I feel like I’ve become a crotchety, old sourpuss with all my reviews lately, but publication brings with it some answerability I think. So here goes nothing.
On the plus side, this novel has no artsy-fartsy unreliable narrator – yay. The story is focused on the serial killer and his victims – also yay – and, like all the best killers, this killer had a “theme” – he wants to rouse humanity from its media-induced slumber.
But for some reason, this killer – The Sculptor, fka Christian – decides that the best way to do that is to recreate some of Michelangelo’s greatest sculptures with dead people?
The Sculptor himself is a hunka hunka burning love – six foot five inches tall since he was seventeen, and built like a brick shithouse (as my mother used to say) – but with deep emotional scars in all the right places. His mama was a whore who beat and abused him, while his saintly father ends up paralyzed in the car accident that killed his mother and left him a rich man. He abandons dreams of a history degree to become a nurse and take care of his invalid father.
As others have already pointed out, the Sculptor is just too good to be true – he’s big, strong, smart, wealthy, and artistic – what does he need to kill for? His life should be freaking perfect. And yet, he feels compelled to teach humanity a lesson in one of the most pointless, awkward displays of artistic imitation the world has ever seen. Because, let’s face it, this guy is just trying too hard to “shock and amaze” everyone with his ridiculous sculptures.
Not content to mind his own business, the Sculptor has to drag in Dr. Low Self-Esteem, er, Cathy Hildebrant, to his little crazy party. It was supposedly her book about Michelangelo, Slumbering in the Stone, which awakened him to his true calling. So he can’t even think of his own, original reason to be a serial killer – he has to steal it from someone else.
The female lead – and I use the term sarcastically – Cathy Hildebrant is a tenured professor of art history. She is also, if anyone is checking, “very pretty.”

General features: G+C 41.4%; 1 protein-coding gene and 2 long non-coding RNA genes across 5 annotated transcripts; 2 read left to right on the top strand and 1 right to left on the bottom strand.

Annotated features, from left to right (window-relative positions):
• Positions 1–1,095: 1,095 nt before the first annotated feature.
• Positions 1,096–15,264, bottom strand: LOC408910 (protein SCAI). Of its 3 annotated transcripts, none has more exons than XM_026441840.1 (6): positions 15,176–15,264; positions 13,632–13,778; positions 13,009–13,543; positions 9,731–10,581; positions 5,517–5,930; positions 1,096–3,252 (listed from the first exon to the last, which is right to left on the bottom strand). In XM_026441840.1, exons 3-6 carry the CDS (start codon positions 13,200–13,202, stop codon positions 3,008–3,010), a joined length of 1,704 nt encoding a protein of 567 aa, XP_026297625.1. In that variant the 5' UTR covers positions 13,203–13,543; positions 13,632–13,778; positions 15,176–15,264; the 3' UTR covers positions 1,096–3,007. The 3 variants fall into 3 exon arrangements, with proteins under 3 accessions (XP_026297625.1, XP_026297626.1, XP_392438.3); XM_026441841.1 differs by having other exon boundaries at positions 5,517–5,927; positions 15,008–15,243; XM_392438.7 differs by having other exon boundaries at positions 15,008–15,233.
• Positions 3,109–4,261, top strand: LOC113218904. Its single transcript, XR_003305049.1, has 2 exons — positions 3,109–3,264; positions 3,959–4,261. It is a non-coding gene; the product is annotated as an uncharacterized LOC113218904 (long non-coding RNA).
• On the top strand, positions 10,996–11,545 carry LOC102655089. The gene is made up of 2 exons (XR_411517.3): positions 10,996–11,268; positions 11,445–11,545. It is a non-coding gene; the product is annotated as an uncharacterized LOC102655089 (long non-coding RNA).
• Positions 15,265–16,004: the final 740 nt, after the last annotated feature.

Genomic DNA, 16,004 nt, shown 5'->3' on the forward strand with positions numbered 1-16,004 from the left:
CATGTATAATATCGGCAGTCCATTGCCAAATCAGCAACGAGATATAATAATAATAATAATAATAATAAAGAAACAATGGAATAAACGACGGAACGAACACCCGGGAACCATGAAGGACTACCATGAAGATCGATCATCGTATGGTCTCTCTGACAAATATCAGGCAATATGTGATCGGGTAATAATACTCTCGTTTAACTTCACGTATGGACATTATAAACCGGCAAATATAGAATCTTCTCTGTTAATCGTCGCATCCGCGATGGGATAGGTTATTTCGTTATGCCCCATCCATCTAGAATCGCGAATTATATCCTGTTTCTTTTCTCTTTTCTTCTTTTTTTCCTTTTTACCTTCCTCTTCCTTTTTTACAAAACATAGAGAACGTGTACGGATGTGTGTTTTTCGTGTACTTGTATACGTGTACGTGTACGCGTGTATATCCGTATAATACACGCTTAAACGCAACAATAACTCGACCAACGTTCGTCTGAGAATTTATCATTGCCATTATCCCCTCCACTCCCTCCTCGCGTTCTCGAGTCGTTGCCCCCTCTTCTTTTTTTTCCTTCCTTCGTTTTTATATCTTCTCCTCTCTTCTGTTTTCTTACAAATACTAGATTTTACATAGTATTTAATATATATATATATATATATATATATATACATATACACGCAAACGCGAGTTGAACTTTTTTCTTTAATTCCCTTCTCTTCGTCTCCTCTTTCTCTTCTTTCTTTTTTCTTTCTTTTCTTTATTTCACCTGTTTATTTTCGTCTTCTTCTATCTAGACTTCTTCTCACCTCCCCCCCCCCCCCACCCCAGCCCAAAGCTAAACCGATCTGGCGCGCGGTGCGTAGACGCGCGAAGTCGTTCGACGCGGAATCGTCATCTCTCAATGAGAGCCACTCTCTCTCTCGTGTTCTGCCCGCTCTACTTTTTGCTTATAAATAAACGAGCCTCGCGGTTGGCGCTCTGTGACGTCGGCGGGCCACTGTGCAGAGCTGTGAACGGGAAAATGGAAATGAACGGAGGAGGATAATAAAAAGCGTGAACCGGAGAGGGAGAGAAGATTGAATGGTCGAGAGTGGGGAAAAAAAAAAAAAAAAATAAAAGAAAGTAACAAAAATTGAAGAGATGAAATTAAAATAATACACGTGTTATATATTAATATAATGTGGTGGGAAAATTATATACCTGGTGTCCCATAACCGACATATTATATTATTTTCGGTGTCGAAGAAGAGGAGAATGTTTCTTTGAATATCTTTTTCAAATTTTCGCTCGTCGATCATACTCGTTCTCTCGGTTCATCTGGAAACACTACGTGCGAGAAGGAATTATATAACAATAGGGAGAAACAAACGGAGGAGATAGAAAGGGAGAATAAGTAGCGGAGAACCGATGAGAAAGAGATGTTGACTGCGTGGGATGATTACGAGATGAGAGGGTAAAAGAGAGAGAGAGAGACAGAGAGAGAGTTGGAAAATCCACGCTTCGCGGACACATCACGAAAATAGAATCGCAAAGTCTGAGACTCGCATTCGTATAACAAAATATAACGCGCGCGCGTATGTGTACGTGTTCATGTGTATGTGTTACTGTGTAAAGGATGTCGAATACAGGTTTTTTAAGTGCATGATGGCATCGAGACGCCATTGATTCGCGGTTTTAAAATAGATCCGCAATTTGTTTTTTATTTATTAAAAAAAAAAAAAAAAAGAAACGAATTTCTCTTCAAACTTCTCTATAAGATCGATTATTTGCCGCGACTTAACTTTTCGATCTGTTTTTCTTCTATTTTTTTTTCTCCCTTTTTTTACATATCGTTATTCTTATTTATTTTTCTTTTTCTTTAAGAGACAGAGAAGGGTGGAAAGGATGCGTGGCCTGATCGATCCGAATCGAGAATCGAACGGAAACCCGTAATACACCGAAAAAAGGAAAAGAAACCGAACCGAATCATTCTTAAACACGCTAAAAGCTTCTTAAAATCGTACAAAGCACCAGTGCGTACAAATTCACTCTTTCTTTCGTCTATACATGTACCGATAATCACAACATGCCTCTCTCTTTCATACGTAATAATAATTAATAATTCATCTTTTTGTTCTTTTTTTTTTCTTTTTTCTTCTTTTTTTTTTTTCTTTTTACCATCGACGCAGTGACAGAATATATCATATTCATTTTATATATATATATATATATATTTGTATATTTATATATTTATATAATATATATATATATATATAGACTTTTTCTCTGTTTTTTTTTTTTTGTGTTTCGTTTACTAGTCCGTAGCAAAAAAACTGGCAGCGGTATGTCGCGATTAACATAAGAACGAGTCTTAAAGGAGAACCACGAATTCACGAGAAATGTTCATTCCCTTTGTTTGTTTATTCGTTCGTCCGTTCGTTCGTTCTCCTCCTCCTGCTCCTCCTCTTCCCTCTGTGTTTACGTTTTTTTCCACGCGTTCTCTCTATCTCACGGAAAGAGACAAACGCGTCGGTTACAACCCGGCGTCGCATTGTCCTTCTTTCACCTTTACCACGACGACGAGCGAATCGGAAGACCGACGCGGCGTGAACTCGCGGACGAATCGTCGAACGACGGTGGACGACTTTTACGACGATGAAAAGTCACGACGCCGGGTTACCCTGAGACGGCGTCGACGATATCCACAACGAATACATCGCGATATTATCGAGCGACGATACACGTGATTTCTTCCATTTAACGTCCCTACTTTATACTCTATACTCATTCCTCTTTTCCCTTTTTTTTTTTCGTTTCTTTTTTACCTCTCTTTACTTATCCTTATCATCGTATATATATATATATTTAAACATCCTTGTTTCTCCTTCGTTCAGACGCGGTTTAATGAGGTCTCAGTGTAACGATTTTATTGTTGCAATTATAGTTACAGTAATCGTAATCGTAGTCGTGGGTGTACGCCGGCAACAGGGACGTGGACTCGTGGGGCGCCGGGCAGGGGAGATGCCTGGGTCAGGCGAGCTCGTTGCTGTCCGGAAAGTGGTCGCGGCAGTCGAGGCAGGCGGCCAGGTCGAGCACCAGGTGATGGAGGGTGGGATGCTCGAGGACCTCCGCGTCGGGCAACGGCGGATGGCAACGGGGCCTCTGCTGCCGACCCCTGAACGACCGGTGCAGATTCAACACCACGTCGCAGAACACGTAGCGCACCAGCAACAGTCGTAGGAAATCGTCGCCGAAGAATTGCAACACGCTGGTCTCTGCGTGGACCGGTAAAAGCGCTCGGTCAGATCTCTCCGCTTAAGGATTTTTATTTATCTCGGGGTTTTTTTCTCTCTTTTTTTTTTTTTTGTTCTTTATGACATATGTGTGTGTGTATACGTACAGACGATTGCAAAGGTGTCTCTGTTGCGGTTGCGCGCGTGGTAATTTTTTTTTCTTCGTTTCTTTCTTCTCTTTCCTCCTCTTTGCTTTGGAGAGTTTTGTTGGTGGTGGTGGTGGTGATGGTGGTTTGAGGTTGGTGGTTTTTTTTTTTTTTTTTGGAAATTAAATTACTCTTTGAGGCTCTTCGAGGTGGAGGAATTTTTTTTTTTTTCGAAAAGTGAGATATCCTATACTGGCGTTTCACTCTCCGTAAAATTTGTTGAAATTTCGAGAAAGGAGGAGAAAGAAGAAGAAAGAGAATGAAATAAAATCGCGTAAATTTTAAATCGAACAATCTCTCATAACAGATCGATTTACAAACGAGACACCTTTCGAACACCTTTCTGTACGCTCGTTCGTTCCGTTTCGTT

Thank Christ. I hate those “not pretty” or “somewhat pretty” professors. She also strays dangerously close to dishrag status in this book with a lot of gratuitous mooning over FBI Special Agent Sam Markham.
Markham’s job is to trade large chunks of tedious exposition with Hildebrant, but it’s very cleverly disguised as dialogue. Oh, and he’s there to catch a serial killer, too. Honest.
I’m not exactly sure how Funaro does it, but he manages to take something interesting, and turn it into a hard slog. The going was toughest, I thought, right around Chapter 43, when we’re in The Sculptor’s head and he alternately refers to himself as The Sculptor and “the boy named Christian” for eleven fun-filled pages …
Don’t get me wrong – I love a well-researched book about a fascinating and brilliant Renaissance artist as much as the next person – but Dan Brown did it better in The Da Vinci Code.
2 thoughts on “The Sculptor, by Gregory Funaro”
I love your blogs. You crack me up. This book was rough. The idea of plastination was so cool, and he blew it by boring us to death. I kept wondering why his editor didn’t make him take out all the spoilers and redundancy. There was potential in this book, but it was a major let down. The art history is interesting in small doses, not long narratives often disguised, as you pointed out, as dialogue. I want someone to write about plastination and not ruin it. Haha.
Gwen your blogs are brilliant! They always make me giggle (hunka hunka). Even though I liked the book, mostly because for me it was easy to get through and picture, you’ve made some really good points. I completely agree that the sculptor didn’t even seem to come up with his own ideas for his killing, but had to take it from the book. In a way it was all very overdramatic of him which would put him in the thrill seeker category from that Howdunnit chapter, but Funaro kind of tries to mask it as some higher calling that is making him do this. It all comes down to the publicity he wants. I do like Cathy’s character. I kind of felt that all those insecurities and worries made her more of a civilian, rather than someone who is already equipped to come to the rescue, guns ablazin’. You make some really good points here.